On May 28, the SAG-AFTRA President’s Taskforce on Education, Outreach & Engagement and the Motion Picture & Television Fund presented the livestream Maintaining Balance and Wellness During the Pandemic. Executive Vice President and New York Local President Rebecca Damon hosted the panel, which featured MPTF’s Chief Innovation Officer Dr. Scott A. Kaiser, Director of Campus and Community-Based Social Services Jessica Caughey, and Employee Wellness Program Manager Debi Conocenti.
MPTF is a Los Angeles-based charitable organization that offers medical, social and wellness services to those in the entertainment industry. During the panel, the group discussed the effects of stress, sudden changes and isolation during the COVID-19 pandemic, and also provided attendees with emotional wellness practices that promote relaxation and connectivity to others. More than 400 members viewed the presentation’s livestream and the replay is available here.
Here are some of the panelists’ recommendations:
Take time to think about what you can control. Said Caughey, “It’s very easy to feel completely out of control. But what’s in our control is [that] we can keep ourselves safe [from] the virus, we can be creative … and incorporate things that make [us] feel better.”
Remember that you can control your response to stressful moments. Personality plays an important role in people’s response to change during this time. While some have found changes like self-isolation to be beneficial, others have experienced increased levels of stress and anxiety. Regardless of your experiences, Conocenti spoke to the importance of knowing everyone has the power to control the way they react.
“It’s not about controlling everything around you, but just managing your perception of it,” said Conocenti. “Things will change every day … but you can teach yourself how to steel your mind and move your thoughts from negative to positive.”
Set limits as needed. As stay-at-home orders continue, many are passing the time by watching a season of their favorite show or just following the news to keep up with any new developments. While these responses are normal, panelists suggested limiting participation in these activities so as to lessen fatigue or other tolls on mental health. Other helpful suggestions included establishing a nighttime routine prior to settling in to bed and maintaining a proper sleep schedule.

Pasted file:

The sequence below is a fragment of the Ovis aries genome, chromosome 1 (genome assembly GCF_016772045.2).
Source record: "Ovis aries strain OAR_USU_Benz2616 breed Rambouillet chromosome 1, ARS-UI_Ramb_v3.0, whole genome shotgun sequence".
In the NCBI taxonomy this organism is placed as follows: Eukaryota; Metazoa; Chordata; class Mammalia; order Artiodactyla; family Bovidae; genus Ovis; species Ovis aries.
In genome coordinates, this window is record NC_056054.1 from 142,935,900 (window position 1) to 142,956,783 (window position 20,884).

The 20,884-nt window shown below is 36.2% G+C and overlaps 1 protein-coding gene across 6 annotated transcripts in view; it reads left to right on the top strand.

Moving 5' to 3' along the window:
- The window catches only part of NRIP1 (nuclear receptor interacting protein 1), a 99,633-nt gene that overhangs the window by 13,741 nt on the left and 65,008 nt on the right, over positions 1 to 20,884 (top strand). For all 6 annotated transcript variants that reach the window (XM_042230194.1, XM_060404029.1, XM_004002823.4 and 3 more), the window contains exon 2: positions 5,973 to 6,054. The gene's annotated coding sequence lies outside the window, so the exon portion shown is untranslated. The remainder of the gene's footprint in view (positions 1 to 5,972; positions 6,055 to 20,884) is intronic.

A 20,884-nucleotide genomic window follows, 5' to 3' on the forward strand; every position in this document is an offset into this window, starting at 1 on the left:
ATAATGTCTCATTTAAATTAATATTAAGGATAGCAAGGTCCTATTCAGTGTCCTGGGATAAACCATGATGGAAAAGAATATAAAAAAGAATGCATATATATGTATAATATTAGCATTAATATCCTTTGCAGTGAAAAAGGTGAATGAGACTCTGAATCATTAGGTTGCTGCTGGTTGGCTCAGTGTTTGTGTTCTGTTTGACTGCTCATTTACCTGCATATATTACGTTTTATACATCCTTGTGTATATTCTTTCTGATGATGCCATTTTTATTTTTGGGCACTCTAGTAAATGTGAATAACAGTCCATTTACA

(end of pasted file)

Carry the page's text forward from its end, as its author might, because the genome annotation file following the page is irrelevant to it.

Incorporate movement into your day. Kaiser noted that as time goes on, a more sedentary lifestyle may start to be the collective norm. However, incorporating an exercise regime or simply being more active overall can make a world of difference. He went on to say that it’s important to create a workout routine that is best suited for you, especially if daily activity is a new practice.
“It’s really hard to change our habits, but one of the things that works is breaking [exercise] down into bite-sized steps,” said Kaiser. “Go out and take a walk or do one jumping jack — whatever works to build up movement and get into a healthy routine.”
Be mindful of how you feel. Practicing mindfulness is a great way to promote wellness, and the panelists all advocated for activities such as journaling, yoga and meditation as ways of processing thoughts and emotions.
On meditating, Kaiser said, “Scientific studies of brainwaves show that you can actually shrink the amygdala, which is a part of the brain that activates fight or flight. And you can build up a [resistance] to stress.”
Connect with others. SAG-AFTRA members are all familiar with connectivity and solidarity, and maintaining relationships with family, friends and colleagues is more important than ever before. The panelists all advocated for remaining close to loved ones, even when far apart.
“There are so many ways to connect: There’s Zoom and FaceTime, texting and telephone calls,” said Caughey.
Volunteering can also help promote closeness, and among the panelists’ suggestions were signing up at phone banks or getting groceries for a neighbor. Even fostering a rescue animal can bring feelings of connectivity.
To learn more, watch the video below, and, if interested, become involved in one of MPTF’s many volunteer services such as their Daily Call Sheet and Grocery Relief programs. Visit their website for more information.
The views expressed at this workshop are not intended to imply an endorsement of any individual or company by SAG-AFTRA. The information provided through the workshop is given for informational purposes and may not be a suitable substitute for the advice of professionals. You should always use good judgment in these matters and should not act or refrain from acting based solely on information provided through the workshop.
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